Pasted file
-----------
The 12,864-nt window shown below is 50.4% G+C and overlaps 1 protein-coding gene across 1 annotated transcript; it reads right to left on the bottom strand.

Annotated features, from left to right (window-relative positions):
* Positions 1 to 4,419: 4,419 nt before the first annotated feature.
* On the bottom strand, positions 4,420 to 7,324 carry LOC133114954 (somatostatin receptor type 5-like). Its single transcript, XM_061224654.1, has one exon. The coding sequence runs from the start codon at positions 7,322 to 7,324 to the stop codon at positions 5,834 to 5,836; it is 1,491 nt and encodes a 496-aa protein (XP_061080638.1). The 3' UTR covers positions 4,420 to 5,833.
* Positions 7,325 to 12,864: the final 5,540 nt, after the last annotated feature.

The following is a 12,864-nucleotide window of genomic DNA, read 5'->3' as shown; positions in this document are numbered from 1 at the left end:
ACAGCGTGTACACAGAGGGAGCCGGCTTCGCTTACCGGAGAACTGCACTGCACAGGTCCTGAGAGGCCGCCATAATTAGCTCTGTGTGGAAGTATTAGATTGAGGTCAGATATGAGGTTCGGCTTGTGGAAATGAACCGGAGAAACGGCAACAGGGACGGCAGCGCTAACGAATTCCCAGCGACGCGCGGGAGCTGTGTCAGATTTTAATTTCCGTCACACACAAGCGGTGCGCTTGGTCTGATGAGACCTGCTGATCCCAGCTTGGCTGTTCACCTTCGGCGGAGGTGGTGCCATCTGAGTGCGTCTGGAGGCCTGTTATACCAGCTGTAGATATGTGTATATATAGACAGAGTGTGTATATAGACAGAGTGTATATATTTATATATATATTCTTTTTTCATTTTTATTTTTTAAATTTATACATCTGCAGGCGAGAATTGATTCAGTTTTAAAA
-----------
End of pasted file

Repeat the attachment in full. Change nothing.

The 12,864-nt window shown below is 50.4% G+C and overlaps 1 protein-coding gene across 1 annotated transcript; it reads right to left on the bottom strand.

Annotated features, from left to right (window-relative positions):
* Positions 1 to 4,419: 4,419 nt before the first annotated feature.
* On the bottom strand, positions 4,420 to 7,324 carry LOC133114954 (somatostatin receptor type 5-like). Its single transcript, XM_061224654.1, has one exon. The coding sequence runs from the start codon at positions 7,322 to 7,324 to the stop codon at positions 5,834 to 5,836; it is 1,491 nt and encodes a 496-aa protein (XP_061080638.1). The 3' UTR covers positions 4,420 to 5,833.
* Positions 7,325 to 12,864: the final 5,540 nt, after the last annotated feature.

The following is a 12,864-nucleotide window of genomic DNA, read 5'->3' as shown; positions in this document are numbered from 1 at the left end:
ACAGCGTGTACACAGAGGGAGCCGGCTTCGCTTACCGGAGAACTGCACTGCACAGGTCCTGAGAGGCCGCCATAATTAGCTCTGTGTGGAAGTATTAGATTGAGGTCAGATATGAGGTTCGGCTTGTGGAAATGAACCGGAGAAACGGCAACAGGGACGGCAGCGCTAACGAATTCCCAGCGACGCGCGGGAGCTGTGTCAGATTTTAATTTCCGTCACACACAAGCGGTGCGCTTGGTCTGATGAGACCTGCTGATCCCAGCTTGGCTGTTCACCTTCGGCGGAGGTGGTGCCATCTGAGTGCGTCTGGAGGCCTGTTATACCAGCTGTAGATATGTGTATATATAGACAGAGTGTGTATATAGACAGAGTGTATATATTTATATATATATTCTTTTTTCATTTTTATTTTTTAAATTTATACATCTGCAGGCGAGAATTGATTCAGTTTTAAAA